Polymerization of HAMA at the iridocorneal angle induced sustained IOP elevation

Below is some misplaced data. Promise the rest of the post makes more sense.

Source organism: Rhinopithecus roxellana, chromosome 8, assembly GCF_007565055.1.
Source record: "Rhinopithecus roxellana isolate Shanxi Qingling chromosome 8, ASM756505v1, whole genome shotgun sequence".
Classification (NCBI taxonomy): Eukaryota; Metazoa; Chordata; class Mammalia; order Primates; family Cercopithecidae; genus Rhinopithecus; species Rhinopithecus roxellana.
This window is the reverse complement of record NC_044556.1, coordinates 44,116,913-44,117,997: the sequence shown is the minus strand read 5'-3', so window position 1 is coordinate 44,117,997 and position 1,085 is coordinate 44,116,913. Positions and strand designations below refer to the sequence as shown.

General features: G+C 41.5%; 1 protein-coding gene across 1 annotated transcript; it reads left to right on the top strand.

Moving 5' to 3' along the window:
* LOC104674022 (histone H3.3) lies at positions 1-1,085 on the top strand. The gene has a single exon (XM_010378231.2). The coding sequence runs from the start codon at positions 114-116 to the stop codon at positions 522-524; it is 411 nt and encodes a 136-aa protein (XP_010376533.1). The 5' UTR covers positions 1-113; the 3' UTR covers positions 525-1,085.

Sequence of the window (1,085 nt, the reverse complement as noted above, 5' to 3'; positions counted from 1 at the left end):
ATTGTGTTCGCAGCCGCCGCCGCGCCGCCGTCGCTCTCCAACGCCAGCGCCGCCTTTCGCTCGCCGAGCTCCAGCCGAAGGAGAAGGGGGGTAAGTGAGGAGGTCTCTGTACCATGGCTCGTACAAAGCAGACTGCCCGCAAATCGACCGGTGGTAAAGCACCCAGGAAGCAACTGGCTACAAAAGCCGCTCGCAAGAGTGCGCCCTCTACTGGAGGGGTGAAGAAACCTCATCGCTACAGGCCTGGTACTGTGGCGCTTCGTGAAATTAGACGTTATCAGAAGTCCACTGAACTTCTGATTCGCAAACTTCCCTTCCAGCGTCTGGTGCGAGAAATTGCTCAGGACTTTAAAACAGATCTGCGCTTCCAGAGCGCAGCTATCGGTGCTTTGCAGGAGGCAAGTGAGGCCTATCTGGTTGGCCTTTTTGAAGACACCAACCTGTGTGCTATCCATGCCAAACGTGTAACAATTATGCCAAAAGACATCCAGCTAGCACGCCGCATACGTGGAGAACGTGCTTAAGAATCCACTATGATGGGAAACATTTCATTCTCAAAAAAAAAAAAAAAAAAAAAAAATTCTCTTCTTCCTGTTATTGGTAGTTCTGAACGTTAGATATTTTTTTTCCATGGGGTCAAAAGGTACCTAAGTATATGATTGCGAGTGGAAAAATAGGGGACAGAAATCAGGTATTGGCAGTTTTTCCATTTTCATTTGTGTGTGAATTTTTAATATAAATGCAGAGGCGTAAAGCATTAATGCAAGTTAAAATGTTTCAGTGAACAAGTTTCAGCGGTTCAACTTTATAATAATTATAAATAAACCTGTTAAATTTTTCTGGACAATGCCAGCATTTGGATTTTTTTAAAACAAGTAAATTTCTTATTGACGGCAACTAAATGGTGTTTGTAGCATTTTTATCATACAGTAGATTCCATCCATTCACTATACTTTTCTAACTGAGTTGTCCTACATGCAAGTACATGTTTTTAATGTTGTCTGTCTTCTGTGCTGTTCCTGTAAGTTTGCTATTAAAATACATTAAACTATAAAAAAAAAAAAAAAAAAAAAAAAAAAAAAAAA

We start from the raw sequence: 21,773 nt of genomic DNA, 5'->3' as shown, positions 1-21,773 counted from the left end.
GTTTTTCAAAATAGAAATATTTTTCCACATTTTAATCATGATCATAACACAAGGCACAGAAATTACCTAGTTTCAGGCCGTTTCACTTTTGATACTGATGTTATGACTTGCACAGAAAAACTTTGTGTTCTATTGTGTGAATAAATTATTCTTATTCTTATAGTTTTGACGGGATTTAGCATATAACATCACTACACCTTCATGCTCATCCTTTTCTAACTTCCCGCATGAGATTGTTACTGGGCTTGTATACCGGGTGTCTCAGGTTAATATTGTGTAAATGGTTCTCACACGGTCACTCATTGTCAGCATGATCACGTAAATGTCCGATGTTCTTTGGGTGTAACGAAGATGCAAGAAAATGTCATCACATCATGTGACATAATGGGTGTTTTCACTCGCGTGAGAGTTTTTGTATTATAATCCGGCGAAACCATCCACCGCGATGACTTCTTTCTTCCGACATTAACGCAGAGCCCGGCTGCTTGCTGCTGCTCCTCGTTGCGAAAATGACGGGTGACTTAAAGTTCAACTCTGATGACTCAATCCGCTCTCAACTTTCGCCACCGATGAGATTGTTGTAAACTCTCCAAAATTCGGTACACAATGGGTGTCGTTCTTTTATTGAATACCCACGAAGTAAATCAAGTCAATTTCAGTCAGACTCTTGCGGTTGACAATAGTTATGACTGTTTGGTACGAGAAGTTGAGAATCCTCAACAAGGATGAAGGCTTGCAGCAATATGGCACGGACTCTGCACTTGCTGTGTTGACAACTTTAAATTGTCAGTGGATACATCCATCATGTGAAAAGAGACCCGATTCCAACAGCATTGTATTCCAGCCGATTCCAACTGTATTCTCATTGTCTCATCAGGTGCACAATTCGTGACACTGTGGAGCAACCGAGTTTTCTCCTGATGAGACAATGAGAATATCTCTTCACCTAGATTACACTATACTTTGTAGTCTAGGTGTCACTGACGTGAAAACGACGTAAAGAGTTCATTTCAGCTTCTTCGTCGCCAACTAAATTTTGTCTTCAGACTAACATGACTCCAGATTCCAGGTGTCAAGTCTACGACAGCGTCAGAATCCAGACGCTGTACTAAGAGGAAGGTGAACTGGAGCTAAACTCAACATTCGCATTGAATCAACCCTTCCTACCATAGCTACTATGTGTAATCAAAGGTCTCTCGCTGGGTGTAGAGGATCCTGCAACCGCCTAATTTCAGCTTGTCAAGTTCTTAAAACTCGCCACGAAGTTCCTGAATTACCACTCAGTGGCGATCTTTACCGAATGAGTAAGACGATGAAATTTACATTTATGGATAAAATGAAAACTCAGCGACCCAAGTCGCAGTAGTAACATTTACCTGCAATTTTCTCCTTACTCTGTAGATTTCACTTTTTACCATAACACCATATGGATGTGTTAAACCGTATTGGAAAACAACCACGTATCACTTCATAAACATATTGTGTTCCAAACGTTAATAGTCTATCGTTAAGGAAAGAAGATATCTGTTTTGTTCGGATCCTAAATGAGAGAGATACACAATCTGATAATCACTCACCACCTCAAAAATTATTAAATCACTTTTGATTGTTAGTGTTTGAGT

Animals were randomly divided into four groups: (1) the OHT group received microinjection of 2% (w/v) HAMA mixed with microbeads (abbreviation: HAMA-μBeads) into the anterior chamber followed by in vivo UVA crosslink (referred to as the “HAMA xl” group hereafter); (2) one control group received PBS followed by UVA exposure (the “PBS+UVA” group); (3) another control group received injection of 2% HAMA without microbeads or UVA crosslink (the “HAMA monomer” group); and (4) a naive group with no treatment. Same injection procedure was applied for all three injection groups: removal of 2.5μl aqueous humor → administration of an air bubble (1μl) into the central anterior chamber → injection of 2μl solution (HAMA-μBeads, HAMA monomer, or PBS) → UVA crosslink for the HAMA xl and PBS groups (see “Intracameral injection and in vivo photopolymerization” in method for details). Administration of the air bubble served two important purposes, first it guided the distribution of the injected material to the iridocorneal angle forming a ring shape (Fig 1C); second it sealed the opening of the cornea to prevent efflux upon removal of the micropipette which was a common issue for intracameral injection via the cornea route. The presence of the air bubble did not cause IOP increase, as no IOP elevation was recorded in control or HAMA xl group immediately post-procedure (S1 Fig). The air bubble resolved gradually in 3–4 hours as observed during animal monitoring and the cornea opening had sealed by then.